Gaining more representation in the public sphere is also directly tied to our ability to promote and create an audience. Finding people who want to learn or participate in positive systemic change is a result of numerous factors, some within our control and some not. It is critical to develop compelling, viable theories of change along with effective strategy and execution plans; to collect, analyze, and share relevant data; to listen attentively to the stories of people whose lives are different from our own; to organize and build cohesive communities; to secure financial resources; and to build human capital. Together we can navigate the maze of bureaucracy and develop healthy working relationships with public officials and other allies, share real stories, and harness the power of social media.

3. Collaborative structures are critical; agility is vital.

When JWFN approved its inaugural grant in January 2017 to support a two-year program to promote the rights of women in contracted labor, our grantee partners submitted a detailed plan of action complete with a solid theory of change and well-defined strategies designed to engage local and national policymakers and elected officials. However, JWFN leaders learned that we still needed to be nimble and creative as we identified unexpected windows of opportunity. As funders, we should expect this same agility, responsiveness, and creativity from our partners. We must continue to demonstrate this organizational flexibility ourselves.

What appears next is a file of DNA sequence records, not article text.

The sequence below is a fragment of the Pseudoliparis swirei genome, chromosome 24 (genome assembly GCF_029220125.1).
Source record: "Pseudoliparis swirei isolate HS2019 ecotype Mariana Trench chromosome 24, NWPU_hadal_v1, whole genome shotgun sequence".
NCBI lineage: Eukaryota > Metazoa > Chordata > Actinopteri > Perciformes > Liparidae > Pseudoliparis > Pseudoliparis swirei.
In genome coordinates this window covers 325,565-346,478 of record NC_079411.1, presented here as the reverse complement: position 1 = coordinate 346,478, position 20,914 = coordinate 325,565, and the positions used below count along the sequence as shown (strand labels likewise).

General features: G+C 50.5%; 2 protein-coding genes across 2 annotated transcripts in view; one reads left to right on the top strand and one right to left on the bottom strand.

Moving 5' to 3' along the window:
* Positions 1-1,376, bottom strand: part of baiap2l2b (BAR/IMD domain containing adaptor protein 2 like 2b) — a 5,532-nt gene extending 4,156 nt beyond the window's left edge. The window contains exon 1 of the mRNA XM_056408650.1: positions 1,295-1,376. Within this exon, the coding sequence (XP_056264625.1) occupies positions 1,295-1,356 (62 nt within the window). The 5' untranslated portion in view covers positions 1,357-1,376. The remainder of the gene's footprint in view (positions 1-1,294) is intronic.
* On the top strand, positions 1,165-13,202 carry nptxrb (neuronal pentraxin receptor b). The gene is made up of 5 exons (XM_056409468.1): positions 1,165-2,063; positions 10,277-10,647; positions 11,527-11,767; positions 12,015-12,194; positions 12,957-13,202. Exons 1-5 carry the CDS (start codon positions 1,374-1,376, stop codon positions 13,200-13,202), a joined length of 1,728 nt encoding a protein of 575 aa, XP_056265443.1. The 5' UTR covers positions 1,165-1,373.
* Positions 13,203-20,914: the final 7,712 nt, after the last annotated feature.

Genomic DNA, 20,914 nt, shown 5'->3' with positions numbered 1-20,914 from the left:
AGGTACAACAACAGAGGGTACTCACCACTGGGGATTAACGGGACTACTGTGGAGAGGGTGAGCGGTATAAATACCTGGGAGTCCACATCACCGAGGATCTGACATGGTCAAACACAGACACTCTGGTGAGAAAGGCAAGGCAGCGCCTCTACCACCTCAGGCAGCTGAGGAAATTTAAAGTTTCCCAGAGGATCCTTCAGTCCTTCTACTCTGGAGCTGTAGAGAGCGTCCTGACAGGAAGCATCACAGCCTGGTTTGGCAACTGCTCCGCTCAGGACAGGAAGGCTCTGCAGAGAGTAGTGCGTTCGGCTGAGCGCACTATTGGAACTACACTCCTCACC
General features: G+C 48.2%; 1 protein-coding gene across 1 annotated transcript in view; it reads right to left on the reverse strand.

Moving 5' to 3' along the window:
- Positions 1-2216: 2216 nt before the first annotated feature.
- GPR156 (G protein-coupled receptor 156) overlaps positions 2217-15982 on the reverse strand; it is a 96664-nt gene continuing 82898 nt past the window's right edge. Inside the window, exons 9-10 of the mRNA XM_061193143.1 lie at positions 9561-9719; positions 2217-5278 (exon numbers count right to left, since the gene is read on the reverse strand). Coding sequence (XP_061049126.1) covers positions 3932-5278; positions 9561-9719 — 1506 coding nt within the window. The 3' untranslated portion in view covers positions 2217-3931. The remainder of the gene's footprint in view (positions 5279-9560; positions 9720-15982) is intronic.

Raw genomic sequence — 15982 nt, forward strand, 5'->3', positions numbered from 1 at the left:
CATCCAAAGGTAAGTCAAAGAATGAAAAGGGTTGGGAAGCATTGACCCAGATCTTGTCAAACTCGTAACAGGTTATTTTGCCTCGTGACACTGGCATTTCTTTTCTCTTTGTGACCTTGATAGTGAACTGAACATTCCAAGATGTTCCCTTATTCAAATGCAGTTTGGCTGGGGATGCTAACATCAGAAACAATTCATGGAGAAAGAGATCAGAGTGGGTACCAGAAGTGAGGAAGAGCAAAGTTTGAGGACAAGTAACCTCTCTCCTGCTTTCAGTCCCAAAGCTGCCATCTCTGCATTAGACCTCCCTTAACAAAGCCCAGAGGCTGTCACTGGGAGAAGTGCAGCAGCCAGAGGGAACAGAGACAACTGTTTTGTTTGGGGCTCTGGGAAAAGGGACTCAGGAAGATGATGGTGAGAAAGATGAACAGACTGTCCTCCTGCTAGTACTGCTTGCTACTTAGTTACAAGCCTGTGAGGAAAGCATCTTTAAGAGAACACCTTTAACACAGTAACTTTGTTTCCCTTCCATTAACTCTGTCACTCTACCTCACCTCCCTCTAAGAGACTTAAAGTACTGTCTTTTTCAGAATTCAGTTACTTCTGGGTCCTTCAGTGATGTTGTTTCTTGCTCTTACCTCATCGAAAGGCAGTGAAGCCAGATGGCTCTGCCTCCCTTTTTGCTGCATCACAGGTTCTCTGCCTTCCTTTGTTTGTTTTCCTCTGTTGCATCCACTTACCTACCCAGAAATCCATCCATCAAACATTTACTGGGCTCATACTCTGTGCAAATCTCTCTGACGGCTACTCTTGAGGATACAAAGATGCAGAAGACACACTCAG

On a related point, there are always factors out of our control. The on-the-ground reality in Israel frequently creates such expected developments. From out of cycle national elections to yet another escalation in the violent conflict, to frequent criminal investigations against senior official – each of these factors, and sometimes all of them simultaneously, have far reaching effects on public discourse. These events draw attention to what is deemed as crucial in the eyes of political leaders, pundits, and the media. It is equally critical that we remain flexible to be able to invest in work that brings a gender lens front and center.

4. Shared capital is built through shared commitments and real partnerships.

In 1990, the Women’s Funding Network defined social change as, “One where systemic change is slow and incremental.” In the uphill battle for social justice, leaders like Aviva find their resilience and tenacity through the passion, depth of knowledge, and shared commitments of collective work. Intentionally collaborative work makes it possible for these leaders and their many supporters to make their voices heard, tap into collective wisdom, listen to different voices, work together in new ways, and incorporate diverse perspectives.

As a funding collaborative supporting a partnership comprised of dozens of organizations, there were three circles of partners to engage: JWFN network in the U.S.; grantee partners in Israel; and a joint U.S.-Israeli cultural exchange and learning program. Developing inclusive and effective mechanisms for shared decision-making and joint leadership across these groups took persistence, diligence, and connectivity. To be able to truly “walk the talk,” genuine partnerships were critical. Working relationships require effective and careful communication, especially when these are transatlantic and the opportunity for human face to face interaction is sporadic at best.